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Death of US Veteran Linked to Burn Pits

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Washington, DCIt didn't take long for Defense Secretary Robert Gates to respond to requests by two Congressional leaders for greater oversight of US Military burn pits, and the availability of protective gear for personnel working within close proximity. Charles Schumer and Bill Nelson wrote to Gates January 5.

A little more than a month later, the two Senators had a commitment that the military would identify ways to make protective equipment such as respirators available. According to the February 11 issue of Newsday, a communiqué from US Navy Admiral Mike Mullen—the chairman of the Joint Chiefs of Staff—indicated that military officials are "gathering additional information and within the next 60 days will identify ways to promote greater access and use of protective equipment.

"Local commanders are also ensuring burn pits are operated in a safe, secure area and inspected regularly."

Burns pits are regularly used by the military to get rid of unwanted waste. Jet fuel is used to facilitate the incineration of everything from garbage to banned plastics without cautionary oversight to protect personnel from toxic fumes.

The recent death of Bill McKenna, at a Florida hospice from a rare form of non-Hodgkin's lymphoma three days after Christmas last year, has brought the issue to a head. McKenna did two tours of duty in Iraq. His doctor and the Department of Veterans Affairs have linked his death to exposure to burn pits.

And there are lots of them. A defense environment alert noted Government Accountability Office (GAO) figures revealing 251 active burn pits in Afghanistan and 22 in Iraq as of August of last year. A Department of Defense (DOD) spokeswoman says that as of the end of December, DOD had shut down all of its burn pits in Iraq. In addition, it has installed 41 incinerators in Afghanistan, and plans another 141 incinerators in that country this year, to move away from the use of burn pits, according to the spokeswoman.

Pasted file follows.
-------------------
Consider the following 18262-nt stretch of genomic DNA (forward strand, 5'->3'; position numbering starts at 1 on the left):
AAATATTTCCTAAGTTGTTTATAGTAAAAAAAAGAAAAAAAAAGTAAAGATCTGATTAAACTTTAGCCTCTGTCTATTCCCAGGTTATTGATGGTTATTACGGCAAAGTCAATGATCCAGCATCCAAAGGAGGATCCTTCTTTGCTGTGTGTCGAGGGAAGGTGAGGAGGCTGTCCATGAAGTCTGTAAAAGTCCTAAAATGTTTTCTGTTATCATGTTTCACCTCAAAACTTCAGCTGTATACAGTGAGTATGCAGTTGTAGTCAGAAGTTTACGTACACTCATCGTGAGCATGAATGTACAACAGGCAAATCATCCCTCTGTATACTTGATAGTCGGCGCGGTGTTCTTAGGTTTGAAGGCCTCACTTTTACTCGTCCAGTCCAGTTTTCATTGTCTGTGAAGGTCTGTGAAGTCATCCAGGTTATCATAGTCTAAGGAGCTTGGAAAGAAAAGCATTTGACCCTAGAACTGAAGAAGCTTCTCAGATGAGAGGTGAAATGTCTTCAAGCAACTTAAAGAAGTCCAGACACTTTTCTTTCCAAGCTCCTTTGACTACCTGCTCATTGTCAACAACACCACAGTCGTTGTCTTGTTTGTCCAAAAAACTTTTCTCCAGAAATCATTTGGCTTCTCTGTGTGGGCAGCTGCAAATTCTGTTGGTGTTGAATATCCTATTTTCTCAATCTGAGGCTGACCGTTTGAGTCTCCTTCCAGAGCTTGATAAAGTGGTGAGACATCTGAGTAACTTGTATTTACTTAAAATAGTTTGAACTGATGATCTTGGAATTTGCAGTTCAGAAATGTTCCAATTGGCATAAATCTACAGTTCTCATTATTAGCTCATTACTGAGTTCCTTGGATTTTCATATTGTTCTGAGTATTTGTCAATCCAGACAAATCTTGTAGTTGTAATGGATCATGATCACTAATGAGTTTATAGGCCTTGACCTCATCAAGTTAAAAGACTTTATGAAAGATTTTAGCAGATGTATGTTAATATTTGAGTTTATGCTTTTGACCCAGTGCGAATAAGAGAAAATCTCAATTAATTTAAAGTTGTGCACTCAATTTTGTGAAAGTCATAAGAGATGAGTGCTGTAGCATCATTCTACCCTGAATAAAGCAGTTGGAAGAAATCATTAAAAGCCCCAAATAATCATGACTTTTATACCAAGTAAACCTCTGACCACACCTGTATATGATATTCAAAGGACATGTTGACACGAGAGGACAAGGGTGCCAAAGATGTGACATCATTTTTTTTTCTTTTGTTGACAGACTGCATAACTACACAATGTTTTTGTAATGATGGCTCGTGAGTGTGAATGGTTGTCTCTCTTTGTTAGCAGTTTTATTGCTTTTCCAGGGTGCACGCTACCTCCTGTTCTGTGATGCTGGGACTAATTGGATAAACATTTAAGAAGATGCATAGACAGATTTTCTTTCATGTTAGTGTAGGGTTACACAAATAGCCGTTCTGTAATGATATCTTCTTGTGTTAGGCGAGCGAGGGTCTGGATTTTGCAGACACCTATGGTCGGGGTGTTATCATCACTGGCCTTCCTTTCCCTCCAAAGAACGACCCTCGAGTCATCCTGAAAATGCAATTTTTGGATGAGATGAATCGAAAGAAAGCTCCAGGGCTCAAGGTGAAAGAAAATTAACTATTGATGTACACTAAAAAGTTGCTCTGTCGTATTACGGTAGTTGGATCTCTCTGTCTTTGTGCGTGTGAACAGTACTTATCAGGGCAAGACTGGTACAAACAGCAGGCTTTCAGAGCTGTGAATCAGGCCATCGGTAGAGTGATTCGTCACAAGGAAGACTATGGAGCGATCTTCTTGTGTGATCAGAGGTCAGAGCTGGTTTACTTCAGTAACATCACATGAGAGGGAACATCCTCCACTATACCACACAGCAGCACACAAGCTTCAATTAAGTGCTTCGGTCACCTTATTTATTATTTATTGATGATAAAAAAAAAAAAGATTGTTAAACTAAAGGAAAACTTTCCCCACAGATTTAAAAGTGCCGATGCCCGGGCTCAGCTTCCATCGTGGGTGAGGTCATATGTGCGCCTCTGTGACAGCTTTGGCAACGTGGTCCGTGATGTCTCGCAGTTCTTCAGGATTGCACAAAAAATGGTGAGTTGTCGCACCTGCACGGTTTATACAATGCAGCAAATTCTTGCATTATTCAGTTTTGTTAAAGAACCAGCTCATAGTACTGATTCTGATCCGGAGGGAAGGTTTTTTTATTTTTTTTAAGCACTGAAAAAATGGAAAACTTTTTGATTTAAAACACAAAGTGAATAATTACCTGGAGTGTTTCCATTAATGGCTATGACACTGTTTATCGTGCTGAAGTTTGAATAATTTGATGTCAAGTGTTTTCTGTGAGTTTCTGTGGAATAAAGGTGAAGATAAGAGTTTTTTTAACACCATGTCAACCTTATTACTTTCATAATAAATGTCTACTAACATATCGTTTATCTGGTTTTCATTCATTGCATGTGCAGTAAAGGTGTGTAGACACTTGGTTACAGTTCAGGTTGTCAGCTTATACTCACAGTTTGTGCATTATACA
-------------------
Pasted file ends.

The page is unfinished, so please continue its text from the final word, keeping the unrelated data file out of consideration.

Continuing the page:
Since the beginning of the wars, the US military has relied heavily on open burn pits, and only in 2009 did Central Command (CENTCOM)—the regional combatant command responsible for overseeing US military operations in both countries—issue comprehensive instructions on managing the pits and minimizing their dangers.

"The troops who are in Afghanistan and Iraq have enough to worry about with the enemy shooting at them," Nelson said in a statement. "They shouldn't have to worry about getting sick or killed by the fumes from our own burn pits."

Senator Schumer agreed. "While the dangers of these pits and alternatives are being investigated and considered, the very least we can do is provide respirators to the brave men and women required to work in close proximity to them," Schumer said in a statement.


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